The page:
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U.S. Subcommittee Holds Hearing on Vehicle and Road Safety

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Oct. 22, 2015—Due to the recent surge of recalls, the U.S. House Committee on Energy and Commerce’s Subcommittee on Commerce, Manufacturing and Trade held a hearing titled “Examining Ways to Improve Vehicle and Road Safety” on Wednesday. At the hearing, members addressed a legislative staff discussion draft that detailed strategies to improve vehicle safety.

Key points included increased reporting requirements for the National Highway Traffic Safety Administration (NHTSA), a comprehensive plan to improve recall completion rates and a series of directives to the automakers that are designed to better protect consumer privacy and prevent vehicle hacking.

The key witnesses at the hearing were Mark Rosekind, NHTSA administrator, and Maneesha Mithal, associate director the Division of Privacy and Identity Protection at the Federal Trade Commission (FTC).

During Mithal’s testimony, she expressed concern with some of the provisions in the discussion draft, specifically potential complications that could come from prohibiting all unauthorized access of electronic vehicle data. She explained that security researchers help hold automakers responsible to produce the best product by informing them of system vulnerabilities. Mithal also warned against an overrepresentation of automakers in the proposed “Automotive Cybersecurity Advisory Council.”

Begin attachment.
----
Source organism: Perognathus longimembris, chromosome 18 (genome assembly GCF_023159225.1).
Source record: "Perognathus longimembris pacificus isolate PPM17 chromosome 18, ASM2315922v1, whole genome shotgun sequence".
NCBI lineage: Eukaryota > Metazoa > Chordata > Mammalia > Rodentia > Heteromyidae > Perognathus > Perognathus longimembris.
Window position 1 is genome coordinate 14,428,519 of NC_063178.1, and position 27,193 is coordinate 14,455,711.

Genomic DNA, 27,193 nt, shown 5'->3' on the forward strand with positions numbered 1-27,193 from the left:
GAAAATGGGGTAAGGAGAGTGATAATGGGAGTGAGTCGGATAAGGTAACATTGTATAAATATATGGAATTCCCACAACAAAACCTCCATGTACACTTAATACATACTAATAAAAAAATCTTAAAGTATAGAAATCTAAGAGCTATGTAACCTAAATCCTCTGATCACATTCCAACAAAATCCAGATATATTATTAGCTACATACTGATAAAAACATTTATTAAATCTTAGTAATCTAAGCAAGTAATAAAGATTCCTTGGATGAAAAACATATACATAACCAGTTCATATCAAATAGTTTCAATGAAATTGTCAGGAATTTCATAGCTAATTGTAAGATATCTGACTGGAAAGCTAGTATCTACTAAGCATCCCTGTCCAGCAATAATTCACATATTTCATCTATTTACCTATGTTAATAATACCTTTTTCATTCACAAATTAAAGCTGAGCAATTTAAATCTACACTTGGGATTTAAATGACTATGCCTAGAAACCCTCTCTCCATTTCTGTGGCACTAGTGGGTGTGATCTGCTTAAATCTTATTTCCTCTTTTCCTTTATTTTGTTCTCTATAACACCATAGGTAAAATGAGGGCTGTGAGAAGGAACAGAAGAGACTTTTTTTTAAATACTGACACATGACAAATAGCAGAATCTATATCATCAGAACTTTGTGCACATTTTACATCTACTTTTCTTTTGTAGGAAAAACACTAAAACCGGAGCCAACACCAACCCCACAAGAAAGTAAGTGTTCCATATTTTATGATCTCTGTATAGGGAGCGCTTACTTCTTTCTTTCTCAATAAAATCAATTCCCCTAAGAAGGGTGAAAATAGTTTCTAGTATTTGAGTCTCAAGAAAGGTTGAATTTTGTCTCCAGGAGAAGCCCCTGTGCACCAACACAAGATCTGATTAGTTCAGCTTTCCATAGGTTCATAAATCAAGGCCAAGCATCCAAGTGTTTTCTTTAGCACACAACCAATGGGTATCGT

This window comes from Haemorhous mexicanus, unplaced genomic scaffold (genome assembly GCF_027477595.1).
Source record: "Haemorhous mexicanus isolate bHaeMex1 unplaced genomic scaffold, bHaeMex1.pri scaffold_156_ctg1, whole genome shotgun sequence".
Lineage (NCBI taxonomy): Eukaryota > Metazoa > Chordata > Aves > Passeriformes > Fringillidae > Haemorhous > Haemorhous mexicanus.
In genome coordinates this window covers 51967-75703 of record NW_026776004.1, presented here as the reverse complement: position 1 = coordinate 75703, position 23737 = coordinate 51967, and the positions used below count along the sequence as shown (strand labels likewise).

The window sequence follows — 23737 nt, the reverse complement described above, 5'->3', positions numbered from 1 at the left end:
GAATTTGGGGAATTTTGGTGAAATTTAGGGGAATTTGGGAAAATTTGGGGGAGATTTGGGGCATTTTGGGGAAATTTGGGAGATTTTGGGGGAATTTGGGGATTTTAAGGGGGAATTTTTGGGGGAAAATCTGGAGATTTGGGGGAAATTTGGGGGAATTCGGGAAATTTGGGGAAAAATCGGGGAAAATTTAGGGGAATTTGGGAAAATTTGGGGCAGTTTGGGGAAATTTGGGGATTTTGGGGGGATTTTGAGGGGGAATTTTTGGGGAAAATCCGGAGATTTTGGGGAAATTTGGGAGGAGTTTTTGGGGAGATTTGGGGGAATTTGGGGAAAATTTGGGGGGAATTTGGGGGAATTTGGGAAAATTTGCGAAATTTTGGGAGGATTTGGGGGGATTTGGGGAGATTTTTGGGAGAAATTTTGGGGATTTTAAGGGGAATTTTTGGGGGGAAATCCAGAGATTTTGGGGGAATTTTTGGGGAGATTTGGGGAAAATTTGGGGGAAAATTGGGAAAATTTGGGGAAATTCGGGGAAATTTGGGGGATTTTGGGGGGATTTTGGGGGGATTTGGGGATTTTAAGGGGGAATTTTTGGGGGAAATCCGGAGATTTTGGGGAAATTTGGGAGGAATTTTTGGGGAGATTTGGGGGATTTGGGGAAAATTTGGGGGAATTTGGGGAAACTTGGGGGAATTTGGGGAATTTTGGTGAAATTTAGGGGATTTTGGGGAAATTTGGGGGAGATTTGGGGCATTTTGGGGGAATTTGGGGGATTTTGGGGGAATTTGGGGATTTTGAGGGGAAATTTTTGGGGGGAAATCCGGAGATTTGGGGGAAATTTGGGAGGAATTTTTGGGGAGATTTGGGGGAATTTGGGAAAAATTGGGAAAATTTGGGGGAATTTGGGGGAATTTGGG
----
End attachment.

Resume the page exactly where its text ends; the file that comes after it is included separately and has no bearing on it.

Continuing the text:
“Because any best practices approved by the Council will be ‘by a simple majority of members,’ manufacturers alone could decide what best practices would be adopted. … The proposed legislation, as drafted, could substantially weaken the security and privacy protections that consumers have today,” said Mithal.

Rosekind highlighted NHTSA’s responsibility to the public to set safety standards in his testimony. He also voiced concern with the draft.

“The Committee’s discussion draft includes an important focus on cybersecurity, privacy, and technology innovations, but the current proposals may have the opposite of their intended effect. By providing regulated entities majority representation on committees to establish appropriate practices and standards … the proposals could seriously undermine NHTSA’s efforts to ensure safety,” said Rosekind.

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